Lucinda Williams recently told Rolling Stone magazine of an early meeting with a Columbia Records executive. “He said, ‘You have a lot of potential, but you need to work on your songs. None of them have bridges.’ After the meeting, I got out my Bob Dylan and Neil Young albums. I said, ‘These songs don’t have bridges either. So f*#@ that guy.’”
Williams has always recognized the signal from the noise. That’s one reason she’s earned unbridled adulation from fans and artists alike for more than 30 years.
Many were introduced to Lucinda Williams via Car Wheels on a Gravel Road, the 1998 album that earned a Grammy Award for Best Contemporary Folk Album and universal praise from music critics the worldwide (Car Wheels landed at number 305 on Rolling Stone’s list of the 500 best albums of all time.)
But by then, those in the know already recognized Williams as one her generation’s most vital artists and a leader of the “alt-country” movement she helped create, thanks to her eponymous 1988 breakthrough album and 1992’s Sweet Old World. By the time Essence was released in 2001, Time magazine also had Williams in its sites, calling her “America’s best songwriter” the following year.
Part of Williams’s appeal is how she seamlessly blends the honored traditions of folk, country, and blues while introducing a sensibility that feels entirely her own. Perhaps this this can be traced to her upbringing. Her father was Miller Williams, a literature professor and poet who read his poem “Of History and Hope” – containing the line “We know the sound of all the sounds we brought” – at Bill Clinton’s 1997 inauguration. Lucinda Williams followed her dad’s teaching job across the Southeast, including to Louisiana, Mississippi, Arkansas, and Georgia. Later, under her own volition, she settled in first in New Orleans, then Austin, then New York City, and finally Los Angeles, where her passion for music became a formal pursuit.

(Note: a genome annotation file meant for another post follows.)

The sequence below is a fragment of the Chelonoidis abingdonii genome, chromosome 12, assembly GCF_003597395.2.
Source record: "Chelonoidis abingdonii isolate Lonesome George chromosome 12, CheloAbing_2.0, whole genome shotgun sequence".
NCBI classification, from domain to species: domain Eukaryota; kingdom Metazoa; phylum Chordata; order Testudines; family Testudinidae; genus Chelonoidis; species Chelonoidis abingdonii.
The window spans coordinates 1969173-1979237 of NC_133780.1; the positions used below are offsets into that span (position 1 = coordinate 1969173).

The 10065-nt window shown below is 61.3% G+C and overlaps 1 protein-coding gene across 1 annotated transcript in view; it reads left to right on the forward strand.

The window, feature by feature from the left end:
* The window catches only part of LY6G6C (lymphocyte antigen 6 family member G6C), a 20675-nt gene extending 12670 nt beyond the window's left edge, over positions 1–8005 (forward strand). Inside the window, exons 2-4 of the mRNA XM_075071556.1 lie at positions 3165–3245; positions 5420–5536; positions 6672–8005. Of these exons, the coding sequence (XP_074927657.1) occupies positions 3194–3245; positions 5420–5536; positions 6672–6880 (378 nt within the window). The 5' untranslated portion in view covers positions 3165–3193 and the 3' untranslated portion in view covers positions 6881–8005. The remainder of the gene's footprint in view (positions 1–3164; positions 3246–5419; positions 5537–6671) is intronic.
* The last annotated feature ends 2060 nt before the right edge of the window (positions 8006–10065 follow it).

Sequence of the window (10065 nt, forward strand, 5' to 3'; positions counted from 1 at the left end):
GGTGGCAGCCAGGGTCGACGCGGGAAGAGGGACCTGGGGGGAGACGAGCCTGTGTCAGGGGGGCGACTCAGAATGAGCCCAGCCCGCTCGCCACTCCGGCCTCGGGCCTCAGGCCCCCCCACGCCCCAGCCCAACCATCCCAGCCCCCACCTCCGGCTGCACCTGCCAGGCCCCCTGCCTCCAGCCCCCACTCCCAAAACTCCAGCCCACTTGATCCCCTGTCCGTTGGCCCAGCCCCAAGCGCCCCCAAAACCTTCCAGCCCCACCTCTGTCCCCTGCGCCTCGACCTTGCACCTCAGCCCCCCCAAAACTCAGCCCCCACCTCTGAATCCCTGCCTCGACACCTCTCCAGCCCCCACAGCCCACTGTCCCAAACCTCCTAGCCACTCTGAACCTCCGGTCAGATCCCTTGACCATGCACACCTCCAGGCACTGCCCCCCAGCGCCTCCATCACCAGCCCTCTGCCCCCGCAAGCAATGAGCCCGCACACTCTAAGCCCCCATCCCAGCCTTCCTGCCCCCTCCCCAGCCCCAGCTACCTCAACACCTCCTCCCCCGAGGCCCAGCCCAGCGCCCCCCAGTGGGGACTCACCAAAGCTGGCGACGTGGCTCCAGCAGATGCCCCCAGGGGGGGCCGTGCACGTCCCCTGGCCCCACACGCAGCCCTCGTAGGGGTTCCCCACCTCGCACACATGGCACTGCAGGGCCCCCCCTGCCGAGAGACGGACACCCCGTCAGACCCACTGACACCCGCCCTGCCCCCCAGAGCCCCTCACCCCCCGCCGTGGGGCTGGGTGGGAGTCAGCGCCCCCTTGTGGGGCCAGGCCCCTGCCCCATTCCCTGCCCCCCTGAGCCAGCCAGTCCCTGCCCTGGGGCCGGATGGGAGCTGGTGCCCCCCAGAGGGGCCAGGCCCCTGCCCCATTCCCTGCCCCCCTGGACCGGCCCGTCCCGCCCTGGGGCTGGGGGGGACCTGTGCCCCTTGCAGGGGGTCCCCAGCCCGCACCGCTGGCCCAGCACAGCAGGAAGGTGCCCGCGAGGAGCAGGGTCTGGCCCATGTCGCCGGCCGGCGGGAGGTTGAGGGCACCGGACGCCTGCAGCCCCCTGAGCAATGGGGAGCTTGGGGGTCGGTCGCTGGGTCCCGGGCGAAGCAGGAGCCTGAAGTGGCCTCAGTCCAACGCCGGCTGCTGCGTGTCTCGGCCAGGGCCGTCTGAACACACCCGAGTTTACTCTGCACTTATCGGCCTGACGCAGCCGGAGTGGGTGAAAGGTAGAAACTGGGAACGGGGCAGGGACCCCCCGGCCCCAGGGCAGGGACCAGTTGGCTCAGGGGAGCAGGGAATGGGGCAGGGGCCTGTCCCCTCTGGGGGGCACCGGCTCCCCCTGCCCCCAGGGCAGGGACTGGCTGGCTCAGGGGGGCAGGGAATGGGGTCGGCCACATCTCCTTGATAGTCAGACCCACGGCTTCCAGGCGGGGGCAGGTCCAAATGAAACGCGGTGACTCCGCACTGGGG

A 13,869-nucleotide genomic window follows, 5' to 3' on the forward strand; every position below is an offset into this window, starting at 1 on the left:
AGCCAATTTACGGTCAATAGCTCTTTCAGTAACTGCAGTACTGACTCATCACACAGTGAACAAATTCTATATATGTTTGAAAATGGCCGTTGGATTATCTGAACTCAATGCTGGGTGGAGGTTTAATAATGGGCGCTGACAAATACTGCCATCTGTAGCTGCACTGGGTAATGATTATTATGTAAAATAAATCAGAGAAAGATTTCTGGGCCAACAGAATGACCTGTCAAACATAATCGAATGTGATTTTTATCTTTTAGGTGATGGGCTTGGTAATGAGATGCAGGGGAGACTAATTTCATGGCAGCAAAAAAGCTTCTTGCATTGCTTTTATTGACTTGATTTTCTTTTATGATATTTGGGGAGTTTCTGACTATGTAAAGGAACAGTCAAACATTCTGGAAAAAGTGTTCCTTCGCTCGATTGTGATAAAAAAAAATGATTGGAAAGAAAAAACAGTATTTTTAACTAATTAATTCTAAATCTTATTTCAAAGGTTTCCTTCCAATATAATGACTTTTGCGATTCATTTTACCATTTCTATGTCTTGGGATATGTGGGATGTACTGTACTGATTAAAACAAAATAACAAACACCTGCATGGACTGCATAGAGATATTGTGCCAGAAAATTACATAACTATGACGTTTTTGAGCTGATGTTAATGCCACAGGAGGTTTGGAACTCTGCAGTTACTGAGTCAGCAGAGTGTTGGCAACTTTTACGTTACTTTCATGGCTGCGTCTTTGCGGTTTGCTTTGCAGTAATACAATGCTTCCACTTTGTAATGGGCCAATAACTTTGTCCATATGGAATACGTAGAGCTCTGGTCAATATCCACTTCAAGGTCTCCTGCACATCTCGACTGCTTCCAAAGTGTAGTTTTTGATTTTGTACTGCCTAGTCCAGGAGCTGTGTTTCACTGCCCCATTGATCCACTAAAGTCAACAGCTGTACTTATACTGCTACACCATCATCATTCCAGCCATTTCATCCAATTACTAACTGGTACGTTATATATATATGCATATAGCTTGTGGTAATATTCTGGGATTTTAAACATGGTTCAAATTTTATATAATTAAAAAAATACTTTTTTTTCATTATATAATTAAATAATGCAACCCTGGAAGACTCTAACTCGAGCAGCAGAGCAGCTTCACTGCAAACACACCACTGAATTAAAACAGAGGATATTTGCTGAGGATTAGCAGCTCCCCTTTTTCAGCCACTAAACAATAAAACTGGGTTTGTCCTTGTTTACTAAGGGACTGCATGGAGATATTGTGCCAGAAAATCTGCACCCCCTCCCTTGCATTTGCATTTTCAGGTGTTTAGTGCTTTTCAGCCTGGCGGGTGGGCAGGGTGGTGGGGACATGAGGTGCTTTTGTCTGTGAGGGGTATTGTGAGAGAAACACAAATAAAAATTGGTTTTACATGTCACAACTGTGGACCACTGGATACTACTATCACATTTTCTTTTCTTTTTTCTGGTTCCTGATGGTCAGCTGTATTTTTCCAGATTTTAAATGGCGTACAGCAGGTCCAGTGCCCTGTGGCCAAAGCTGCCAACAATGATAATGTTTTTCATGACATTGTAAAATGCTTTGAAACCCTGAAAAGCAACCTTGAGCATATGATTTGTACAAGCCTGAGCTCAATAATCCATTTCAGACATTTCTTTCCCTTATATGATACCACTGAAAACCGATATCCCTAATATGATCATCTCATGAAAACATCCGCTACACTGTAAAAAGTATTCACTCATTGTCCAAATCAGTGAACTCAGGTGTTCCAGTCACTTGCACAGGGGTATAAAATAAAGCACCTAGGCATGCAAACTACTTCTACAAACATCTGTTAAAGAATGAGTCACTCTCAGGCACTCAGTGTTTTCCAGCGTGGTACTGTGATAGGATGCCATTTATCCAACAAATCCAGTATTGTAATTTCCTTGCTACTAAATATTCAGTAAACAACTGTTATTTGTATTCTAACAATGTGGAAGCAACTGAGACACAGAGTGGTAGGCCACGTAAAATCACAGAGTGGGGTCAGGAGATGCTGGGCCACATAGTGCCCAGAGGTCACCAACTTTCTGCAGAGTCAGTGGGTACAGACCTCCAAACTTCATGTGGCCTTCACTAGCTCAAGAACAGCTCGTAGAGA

Today, Williams says she is writing and singing better than she ever has, and it’s hard to argue. She is surely more prolific. Once known for her measured perfectionism (it took 11 years for her to release the consecutive albums, Lucinda Williams, Sweet Old World, and Car Wheels on a Gravel Road”), Williams’s most recent release, Ghosts of Highway 20, represented her second double album in a span of just 18 months, following 2014’s Down Where the Spirit Meets the Bone. Both belong to Williams’s newly formed record label, Highway 20 Records, perhaps offering a bit of symmetry for an artist who has always been truly independent.